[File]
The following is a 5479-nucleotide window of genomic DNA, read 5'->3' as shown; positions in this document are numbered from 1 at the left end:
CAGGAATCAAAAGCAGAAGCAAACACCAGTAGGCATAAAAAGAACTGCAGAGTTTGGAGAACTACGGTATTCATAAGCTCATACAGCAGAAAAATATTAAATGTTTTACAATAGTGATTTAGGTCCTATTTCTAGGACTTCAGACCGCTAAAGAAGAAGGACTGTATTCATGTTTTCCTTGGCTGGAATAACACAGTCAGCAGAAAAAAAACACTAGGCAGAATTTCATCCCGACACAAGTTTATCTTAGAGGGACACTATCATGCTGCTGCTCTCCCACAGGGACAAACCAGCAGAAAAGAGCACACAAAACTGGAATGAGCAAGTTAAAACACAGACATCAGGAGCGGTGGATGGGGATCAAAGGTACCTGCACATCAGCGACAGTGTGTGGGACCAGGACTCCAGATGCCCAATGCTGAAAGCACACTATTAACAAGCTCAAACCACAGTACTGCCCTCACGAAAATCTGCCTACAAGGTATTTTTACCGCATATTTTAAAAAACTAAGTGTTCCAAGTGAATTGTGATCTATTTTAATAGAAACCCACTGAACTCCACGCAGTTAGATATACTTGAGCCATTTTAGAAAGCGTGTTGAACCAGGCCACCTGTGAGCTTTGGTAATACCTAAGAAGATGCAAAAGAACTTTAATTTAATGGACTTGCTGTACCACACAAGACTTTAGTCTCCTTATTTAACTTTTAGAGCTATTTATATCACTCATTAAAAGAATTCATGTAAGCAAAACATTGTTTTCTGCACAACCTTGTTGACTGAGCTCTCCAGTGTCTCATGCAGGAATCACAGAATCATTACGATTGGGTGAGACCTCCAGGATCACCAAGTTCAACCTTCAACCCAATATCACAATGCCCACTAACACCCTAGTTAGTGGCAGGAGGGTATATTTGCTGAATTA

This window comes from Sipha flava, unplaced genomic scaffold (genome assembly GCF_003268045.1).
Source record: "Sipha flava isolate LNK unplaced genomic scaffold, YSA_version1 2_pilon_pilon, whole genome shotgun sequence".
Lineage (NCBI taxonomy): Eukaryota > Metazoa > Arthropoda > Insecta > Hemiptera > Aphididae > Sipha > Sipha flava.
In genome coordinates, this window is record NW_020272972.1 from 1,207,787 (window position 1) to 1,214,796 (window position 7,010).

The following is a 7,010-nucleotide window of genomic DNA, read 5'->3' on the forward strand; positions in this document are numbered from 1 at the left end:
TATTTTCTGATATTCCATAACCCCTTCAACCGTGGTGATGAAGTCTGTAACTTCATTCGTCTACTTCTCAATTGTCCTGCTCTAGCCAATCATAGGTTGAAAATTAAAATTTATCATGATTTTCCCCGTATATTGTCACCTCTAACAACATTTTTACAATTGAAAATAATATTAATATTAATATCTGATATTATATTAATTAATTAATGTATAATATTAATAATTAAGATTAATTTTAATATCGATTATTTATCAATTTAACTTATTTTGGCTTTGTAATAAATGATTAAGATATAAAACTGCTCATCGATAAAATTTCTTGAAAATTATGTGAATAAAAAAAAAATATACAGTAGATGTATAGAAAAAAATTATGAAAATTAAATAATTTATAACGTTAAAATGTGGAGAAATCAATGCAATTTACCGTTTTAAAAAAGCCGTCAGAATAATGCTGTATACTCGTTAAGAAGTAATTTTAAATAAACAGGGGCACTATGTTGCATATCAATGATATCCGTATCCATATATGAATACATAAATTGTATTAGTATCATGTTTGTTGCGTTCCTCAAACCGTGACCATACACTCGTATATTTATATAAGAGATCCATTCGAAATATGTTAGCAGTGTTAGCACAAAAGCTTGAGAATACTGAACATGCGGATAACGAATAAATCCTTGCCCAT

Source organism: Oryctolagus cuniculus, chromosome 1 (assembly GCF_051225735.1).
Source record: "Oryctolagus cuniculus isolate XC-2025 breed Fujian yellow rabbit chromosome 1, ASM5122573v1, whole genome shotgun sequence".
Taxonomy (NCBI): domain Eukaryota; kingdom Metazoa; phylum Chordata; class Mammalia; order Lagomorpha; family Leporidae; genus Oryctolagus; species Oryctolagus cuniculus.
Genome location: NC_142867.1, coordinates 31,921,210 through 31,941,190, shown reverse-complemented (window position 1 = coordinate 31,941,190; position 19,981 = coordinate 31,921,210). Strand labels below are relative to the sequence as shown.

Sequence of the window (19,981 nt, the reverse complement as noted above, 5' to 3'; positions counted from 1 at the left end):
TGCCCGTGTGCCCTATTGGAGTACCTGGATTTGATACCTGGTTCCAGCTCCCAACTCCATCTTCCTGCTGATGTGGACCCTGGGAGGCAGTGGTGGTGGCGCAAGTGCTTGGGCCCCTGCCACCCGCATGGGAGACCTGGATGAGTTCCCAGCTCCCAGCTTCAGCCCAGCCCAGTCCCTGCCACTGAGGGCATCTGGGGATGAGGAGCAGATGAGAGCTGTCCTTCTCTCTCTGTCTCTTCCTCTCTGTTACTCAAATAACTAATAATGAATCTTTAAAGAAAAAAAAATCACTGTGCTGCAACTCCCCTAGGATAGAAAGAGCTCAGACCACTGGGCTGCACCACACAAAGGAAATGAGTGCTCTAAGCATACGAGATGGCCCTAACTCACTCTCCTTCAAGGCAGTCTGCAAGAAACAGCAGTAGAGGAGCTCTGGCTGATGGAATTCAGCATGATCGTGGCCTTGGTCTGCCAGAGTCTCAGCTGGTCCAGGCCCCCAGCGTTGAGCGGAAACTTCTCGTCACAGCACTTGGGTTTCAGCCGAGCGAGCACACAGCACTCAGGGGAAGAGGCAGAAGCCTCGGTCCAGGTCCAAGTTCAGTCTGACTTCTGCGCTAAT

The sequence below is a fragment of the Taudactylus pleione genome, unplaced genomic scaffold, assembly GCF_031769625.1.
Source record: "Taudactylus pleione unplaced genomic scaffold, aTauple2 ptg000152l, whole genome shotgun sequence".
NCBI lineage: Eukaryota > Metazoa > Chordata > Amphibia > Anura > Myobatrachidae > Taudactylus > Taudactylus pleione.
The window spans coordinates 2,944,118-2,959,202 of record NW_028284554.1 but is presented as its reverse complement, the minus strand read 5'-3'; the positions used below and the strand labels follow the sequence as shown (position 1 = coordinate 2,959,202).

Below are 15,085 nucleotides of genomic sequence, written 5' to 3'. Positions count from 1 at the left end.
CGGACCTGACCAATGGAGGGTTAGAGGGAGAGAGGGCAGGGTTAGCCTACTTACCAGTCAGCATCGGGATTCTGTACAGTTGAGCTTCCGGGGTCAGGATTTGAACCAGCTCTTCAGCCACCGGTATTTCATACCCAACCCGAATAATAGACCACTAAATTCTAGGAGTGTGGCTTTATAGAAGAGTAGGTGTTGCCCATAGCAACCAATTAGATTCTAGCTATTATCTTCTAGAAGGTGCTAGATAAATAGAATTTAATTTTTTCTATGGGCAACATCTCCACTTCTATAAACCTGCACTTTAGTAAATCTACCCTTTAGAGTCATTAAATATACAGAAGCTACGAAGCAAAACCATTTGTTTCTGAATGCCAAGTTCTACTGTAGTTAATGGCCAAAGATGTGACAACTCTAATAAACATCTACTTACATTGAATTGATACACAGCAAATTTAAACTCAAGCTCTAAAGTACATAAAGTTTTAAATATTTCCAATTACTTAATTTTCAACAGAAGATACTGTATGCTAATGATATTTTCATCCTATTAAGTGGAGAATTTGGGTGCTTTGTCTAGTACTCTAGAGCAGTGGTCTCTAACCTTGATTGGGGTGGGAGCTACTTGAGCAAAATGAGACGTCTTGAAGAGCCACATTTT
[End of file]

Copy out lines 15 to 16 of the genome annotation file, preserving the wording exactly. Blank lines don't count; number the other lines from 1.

The sequence below is a fragment of the Taudactylus pleione genome, unplaced genomic scaffold, assembly GCF_031769625.1.
Source record: "Taudactylus pleione unplaced genomic scaffold, aTauple2 ptg000152l, whole genome shotgun sequence".